It's understanding livestock instead of ridiculously anthropomorphizing them.
It's hands-on learning. Here Lydia is both teaching and learning as she demonstrates how to shear her first sheep, a rare Hog Island ram. Participants have been cleaning, carding,and making the wool into yarn since then.
It's learning to work together to solve problems and achieve goals.
It's inter generational learning. Cannon is learning about native planting practices and early colonial farming. Moments before doing so participants listened in as Daddy, age 82, one of the last men alive in our area who worked horses in the field in an actual farm operation talked, about how those horses were worked and cared for.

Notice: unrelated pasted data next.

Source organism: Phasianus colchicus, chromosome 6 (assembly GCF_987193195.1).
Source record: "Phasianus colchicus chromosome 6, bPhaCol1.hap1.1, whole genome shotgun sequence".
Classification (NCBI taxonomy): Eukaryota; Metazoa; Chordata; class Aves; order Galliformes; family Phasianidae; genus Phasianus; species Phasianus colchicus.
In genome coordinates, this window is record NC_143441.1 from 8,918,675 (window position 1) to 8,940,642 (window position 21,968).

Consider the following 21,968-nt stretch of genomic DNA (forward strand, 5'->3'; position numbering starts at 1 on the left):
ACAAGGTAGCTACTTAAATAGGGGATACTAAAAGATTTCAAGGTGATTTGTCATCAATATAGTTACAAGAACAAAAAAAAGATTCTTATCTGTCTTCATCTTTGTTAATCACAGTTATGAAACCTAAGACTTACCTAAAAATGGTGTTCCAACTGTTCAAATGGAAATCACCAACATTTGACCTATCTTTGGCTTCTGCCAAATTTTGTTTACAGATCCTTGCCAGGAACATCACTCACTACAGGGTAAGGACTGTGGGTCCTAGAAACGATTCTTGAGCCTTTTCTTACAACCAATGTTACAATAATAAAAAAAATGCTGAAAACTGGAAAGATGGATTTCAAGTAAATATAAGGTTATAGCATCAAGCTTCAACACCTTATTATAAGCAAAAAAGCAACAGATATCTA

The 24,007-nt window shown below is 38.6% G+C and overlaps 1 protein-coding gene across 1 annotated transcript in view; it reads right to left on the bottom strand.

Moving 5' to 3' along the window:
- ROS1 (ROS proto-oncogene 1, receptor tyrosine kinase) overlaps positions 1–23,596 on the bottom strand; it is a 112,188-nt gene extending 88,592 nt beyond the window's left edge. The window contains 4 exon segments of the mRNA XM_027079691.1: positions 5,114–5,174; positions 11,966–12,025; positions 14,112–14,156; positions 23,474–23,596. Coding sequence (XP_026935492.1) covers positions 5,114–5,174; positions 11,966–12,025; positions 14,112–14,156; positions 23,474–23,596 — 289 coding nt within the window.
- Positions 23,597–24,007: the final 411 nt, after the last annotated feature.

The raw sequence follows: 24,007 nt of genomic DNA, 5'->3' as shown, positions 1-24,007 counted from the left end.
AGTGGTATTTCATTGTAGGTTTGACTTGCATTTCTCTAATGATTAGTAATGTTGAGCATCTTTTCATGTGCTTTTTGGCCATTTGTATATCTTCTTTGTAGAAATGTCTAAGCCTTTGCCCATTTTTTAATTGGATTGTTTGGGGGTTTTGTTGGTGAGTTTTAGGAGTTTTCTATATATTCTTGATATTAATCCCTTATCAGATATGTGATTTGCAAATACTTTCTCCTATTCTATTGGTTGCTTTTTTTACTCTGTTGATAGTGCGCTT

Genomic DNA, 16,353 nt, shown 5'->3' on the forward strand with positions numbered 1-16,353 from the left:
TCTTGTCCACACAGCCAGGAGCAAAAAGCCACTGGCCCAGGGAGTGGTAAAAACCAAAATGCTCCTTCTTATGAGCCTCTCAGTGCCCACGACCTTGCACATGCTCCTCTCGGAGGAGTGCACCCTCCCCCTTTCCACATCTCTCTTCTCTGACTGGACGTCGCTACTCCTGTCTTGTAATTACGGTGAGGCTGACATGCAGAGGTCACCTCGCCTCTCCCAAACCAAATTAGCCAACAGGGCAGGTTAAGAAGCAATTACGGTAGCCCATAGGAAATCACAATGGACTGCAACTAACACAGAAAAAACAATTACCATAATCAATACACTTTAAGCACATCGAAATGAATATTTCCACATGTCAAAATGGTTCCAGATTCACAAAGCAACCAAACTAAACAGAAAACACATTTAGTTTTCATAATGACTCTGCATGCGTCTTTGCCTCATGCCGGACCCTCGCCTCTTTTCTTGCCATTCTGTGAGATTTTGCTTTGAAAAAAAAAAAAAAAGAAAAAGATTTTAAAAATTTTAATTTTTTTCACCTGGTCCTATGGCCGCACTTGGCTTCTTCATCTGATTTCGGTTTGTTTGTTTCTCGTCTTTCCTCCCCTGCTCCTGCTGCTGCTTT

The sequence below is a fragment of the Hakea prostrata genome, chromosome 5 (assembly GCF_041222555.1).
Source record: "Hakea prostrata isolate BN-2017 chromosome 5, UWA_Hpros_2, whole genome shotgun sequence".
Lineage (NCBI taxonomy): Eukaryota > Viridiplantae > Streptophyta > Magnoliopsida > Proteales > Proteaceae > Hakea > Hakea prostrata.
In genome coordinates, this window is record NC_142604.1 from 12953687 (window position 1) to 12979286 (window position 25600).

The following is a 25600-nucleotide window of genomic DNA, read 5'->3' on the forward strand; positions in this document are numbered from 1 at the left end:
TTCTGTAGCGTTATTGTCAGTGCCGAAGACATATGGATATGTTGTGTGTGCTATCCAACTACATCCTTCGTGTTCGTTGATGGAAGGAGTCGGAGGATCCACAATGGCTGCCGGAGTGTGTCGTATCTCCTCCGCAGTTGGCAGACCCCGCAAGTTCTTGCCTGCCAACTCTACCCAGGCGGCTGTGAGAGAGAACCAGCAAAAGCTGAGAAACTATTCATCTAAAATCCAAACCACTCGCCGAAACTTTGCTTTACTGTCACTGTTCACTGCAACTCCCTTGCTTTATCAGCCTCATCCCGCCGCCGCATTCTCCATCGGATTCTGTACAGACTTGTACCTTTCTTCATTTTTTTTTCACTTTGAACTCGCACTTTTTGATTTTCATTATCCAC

It is a chance to learn to play and perform Americana and Roots music on a variety of instruments.
It's learning the role of affection and communication in building real relationships with animals.
But most importantly, it's learning truths that are not otherwise self evident in the shallow, empty existence that this century presents to us. It's learning that putting the interests of others above the interests of oneself is the first step to living an ethical life. It's learning that reality always matters and that appearance never does.
It's learning that the most obscene of all four letter words is the word "mine."